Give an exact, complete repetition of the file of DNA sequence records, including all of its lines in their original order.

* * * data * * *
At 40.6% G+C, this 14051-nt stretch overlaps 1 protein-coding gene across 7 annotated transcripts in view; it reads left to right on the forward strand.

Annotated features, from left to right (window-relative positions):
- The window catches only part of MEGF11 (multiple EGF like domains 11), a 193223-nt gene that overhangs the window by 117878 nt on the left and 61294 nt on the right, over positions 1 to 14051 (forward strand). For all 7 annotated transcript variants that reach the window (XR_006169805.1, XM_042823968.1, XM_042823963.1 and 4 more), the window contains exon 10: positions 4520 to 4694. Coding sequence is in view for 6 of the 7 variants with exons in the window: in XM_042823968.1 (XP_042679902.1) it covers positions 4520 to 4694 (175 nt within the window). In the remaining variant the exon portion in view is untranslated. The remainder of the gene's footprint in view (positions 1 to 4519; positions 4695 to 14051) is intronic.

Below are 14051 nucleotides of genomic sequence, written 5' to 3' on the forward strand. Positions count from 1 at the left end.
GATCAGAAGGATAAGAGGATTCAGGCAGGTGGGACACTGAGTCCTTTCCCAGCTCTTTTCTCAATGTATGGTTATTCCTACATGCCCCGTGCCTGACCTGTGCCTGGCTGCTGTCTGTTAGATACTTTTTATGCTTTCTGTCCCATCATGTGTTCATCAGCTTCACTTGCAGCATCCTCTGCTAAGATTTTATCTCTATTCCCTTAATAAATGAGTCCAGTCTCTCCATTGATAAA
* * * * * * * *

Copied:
At 40.6% G+C, this 14051-nt stretch overlaps 1 protein-coding gene across 7 annotated transcripts in view; it reads left to right on the forward strand.

Annotated features, from left to right (window-relative positions):
- The window catches only part of MEGF11 (multiple EGF like domains 11), a 193223-nt gene that overhangs the window by 117878 nt on the left and 61294 nt on the right, over positions 1 to 14051 (forward strand). For all 7 annotated transcript variants that reach the window (XR_006169805.1, XM_042823968.1, XM_042823963.1 and 4 more), the window contains exon 10: positions 4520 to 4694. Coding sequence is in view for 6 of the 7 variants with exons in the window: in XM_042823968.1 (XP_042679902.1) it covers positions 4520 to 4694 (175 nt within the window). In the remaining variant the exon portion in view is untranslated. The remainder of the gene's footprint in view (positions 1 to 4519; positions 4695 to 14051) is intronic.

Below are 14051 nucleotides of genomic sequence, written 5' to 3' on the forward strand. Positions count from 1 at the left end.
GATCAGAAGGATAAGAGGATTCAGGCAGGTGGGACACTGAGTCCTTTCCCAGCTCTTTTCTCAATGTATGGTTATTCCTACATGCCCCGTGCCTGACCTGTGCCTGGCTGCTGTCTGTTAGATACTTTTTATGCTTTCTGTCCCATCATGTGTTCATCAGCTTCACTTGCAGCATCCTCTGCTAAGATTTTATCTCTATTCCCTTAATAAATGAGTCCAGTCTCTCCATTGATAAA